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I want to fit a non-linear regression model of the type

$$y_i = \alpha_0 + x_i\alpha_1 + s_i^T\beta + e_i,$$

$i=1,\dots,n$, $\alpha_0,\alpha_1\in{\mathbb R}$, $\beta\in {\mathbb R}^p$. I am only using one covariate in order to simplify notation but I have a dozen variables in my application. I want to use a b-spline basis of $x_i$, $s_i$, in order to account for non-linear effects of $x_i$, but due to this formulation, I want $s_i$ to be orthogonal to $x_i$ as I also want to compare this to the model

$$y_i = \alpha_0 + x_i\alpha_1 + e_i.$$

Q1: How, if at all possible, can I do this in R? This is, how to generate $s_i$ such that it is orthogonal to $x_i?$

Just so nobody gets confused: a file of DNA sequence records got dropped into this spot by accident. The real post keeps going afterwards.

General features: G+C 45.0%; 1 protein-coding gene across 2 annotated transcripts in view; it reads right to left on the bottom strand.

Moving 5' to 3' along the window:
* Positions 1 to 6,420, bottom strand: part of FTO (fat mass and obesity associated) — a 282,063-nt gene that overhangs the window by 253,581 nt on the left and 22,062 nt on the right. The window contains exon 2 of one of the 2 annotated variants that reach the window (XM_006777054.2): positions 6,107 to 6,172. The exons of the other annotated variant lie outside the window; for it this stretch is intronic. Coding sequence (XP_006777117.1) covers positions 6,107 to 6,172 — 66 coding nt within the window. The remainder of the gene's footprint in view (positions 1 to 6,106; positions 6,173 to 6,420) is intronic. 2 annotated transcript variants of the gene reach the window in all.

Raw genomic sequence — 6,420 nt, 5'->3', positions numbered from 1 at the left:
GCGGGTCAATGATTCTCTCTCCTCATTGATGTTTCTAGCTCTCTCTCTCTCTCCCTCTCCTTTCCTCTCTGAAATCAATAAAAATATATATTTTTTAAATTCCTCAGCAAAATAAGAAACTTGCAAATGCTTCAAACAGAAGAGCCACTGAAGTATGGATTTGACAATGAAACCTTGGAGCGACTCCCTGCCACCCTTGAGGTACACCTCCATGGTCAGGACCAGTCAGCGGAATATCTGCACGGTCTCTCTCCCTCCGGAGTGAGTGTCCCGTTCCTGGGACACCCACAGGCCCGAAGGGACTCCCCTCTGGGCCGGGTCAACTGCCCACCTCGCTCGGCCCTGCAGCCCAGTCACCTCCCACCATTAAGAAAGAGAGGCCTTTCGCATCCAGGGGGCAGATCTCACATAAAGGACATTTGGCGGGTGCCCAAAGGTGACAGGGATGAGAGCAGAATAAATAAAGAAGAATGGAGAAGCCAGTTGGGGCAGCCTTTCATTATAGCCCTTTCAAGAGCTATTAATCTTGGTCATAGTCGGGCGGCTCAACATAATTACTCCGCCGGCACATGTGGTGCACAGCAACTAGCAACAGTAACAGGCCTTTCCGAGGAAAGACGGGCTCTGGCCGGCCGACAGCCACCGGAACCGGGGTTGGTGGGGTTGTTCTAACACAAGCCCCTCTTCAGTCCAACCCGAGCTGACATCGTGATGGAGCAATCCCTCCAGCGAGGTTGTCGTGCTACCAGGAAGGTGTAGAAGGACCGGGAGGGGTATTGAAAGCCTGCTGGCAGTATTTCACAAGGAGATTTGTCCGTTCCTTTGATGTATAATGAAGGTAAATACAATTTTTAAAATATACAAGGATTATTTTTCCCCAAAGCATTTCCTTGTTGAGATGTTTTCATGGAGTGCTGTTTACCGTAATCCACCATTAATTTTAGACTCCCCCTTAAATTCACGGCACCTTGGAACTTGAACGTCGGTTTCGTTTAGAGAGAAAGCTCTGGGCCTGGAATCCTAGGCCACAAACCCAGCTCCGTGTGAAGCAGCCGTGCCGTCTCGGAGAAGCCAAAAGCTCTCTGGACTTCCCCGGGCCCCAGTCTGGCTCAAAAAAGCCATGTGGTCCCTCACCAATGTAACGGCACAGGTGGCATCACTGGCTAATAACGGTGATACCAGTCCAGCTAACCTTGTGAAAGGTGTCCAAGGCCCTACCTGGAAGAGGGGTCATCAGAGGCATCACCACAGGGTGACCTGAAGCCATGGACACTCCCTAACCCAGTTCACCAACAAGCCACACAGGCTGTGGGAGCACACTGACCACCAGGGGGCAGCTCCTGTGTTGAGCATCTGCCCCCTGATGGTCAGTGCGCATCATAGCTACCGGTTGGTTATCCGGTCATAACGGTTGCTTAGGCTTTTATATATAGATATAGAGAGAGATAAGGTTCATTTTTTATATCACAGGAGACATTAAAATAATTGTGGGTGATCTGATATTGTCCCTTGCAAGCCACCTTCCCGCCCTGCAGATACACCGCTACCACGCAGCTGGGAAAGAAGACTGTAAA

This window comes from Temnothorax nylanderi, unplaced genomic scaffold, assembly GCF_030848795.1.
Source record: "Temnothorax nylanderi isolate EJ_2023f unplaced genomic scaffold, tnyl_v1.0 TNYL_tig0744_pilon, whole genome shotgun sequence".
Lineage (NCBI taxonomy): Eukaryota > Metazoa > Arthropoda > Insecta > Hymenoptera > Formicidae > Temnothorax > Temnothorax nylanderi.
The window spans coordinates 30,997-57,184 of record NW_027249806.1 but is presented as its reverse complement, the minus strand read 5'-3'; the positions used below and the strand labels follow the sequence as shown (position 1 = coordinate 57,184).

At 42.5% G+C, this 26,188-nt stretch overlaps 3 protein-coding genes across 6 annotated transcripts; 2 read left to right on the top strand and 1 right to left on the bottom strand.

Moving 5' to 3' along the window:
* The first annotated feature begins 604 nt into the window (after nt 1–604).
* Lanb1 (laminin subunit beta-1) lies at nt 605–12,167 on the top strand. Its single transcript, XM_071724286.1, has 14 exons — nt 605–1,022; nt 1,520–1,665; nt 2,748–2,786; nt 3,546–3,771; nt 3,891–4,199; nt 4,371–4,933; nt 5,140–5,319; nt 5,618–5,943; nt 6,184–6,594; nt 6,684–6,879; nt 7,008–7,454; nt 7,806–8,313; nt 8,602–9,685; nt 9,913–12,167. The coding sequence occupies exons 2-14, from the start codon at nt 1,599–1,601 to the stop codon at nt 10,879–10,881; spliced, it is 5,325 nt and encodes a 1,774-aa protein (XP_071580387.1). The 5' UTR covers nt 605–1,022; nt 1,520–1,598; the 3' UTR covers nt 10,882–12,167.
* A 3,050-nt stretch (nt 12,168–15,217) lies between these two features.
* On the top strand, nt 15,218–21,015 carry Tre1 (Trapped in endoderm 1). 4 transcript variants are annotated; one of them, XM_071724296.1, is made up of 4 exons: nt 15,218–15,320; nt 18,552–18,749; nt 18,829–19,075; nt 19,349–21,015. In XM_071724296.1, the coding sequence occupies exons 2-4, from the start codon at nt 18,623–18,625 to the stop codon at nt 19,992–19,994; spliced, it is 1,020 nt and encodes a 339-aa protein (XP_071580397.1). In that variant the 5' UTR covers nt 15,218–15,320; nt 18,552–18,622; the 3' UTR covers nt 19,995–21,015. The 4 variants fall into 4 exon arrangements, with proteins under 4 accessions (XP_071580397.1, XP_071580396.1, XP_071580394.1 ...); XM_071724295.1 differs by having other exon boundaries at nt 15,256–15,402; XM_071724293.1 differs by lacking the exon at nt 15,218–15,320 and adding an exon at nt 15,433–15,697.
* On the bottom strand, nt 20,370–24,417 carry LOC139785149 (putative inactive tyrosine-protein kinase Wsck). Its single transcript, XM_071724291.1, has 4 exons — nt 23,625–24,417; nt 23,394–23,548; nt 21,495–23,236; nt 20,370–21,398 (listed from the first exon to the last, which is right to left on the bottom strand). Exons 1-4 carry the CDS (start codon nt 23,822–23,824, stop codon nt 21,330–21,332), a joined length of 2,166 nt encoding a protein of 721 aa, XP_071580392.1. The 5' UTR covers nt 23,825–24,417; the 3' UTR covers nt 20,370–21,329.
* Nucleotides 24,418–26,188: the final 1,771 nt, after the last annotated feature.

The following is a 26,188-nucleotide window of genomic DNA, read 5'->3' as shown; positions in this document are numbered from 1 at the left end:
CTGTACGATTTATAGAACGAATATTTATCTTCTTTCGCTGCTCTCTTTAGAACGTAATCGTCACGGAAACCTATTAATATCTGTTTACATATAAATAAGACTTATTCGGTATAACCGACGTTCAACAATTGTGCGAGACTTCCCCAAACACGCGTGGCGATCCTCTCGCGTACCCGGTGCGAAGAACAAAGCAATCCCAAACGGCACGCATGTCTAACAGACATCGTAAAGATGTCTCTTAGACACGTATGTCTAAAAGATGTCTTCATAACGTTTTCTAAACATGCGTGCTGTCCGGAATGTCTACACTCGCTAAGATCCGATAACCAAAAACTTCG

Q2: Is there another spline basis that may simplify this formulation?

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  • $\begingroup$ The spline basis is usually constructed in such a way that you don't need to include $x_i$ in the regression at all, making this sort of a moot point. You can compare the two models w/o having $s_i$ be orthogonal to $x_i$ using any of a number of techniques for comparing nested models - AIC, BIC, ANOVA, ... $\endgroup$ – jbowman Aug 13 at 14:44
  • $\begingroup$ @jbowman I see your point, and I agree with it. However, I am interested in conducting a number of experiments where this formulation would be helpful. $\endgroup$ – Totoro Aug 13 at 15:45

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